We conducted polygraphic studies during wakefulness and all-night sleep in 13 patients with cryptogenic and 3 with postparalytic hemifacial spasm. The movements decreased progressively with deepening sleep stages, reaching lowest values in REM sleep. The reduction was inversely related to the severity of movements during wakefulness. There was no relation between hemifacial spasm and mimic activity on the unaffected side. Central inhibitory processes may account for the partial decline in intensity of the movements in sleep.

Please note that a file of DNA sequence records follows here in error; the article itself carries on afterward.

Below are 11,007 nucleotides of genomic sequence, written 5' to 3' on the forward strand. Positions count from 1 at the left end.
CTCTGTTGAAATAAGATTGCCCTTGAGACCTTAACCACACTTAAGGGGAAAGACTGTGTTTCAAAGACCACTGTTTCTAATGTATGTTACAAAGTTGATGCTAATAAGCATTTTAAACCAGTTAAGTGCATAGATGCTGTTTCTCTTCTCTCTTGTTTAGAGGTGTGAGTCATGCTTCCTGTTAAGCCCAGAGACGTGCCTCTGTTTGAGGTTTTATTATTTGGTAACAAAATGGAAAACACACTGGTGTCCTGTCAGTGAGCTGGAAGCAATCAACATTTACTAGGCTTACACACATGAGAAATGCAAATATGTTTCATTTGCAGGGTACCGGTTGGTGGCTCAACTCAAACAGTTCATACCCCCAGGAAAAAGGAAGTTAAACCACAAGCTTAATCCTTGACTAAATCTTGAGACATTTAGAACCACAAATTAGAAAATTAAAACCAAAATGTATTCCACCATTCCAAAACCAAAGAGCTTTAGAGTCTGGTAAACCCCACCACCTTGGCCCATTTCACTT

|Number of pages||4|
|Publication status||Published - 1986|
ASJC Scopus subject areas
- Arts and Humanities (miscellaneous)
- Clinical Neurology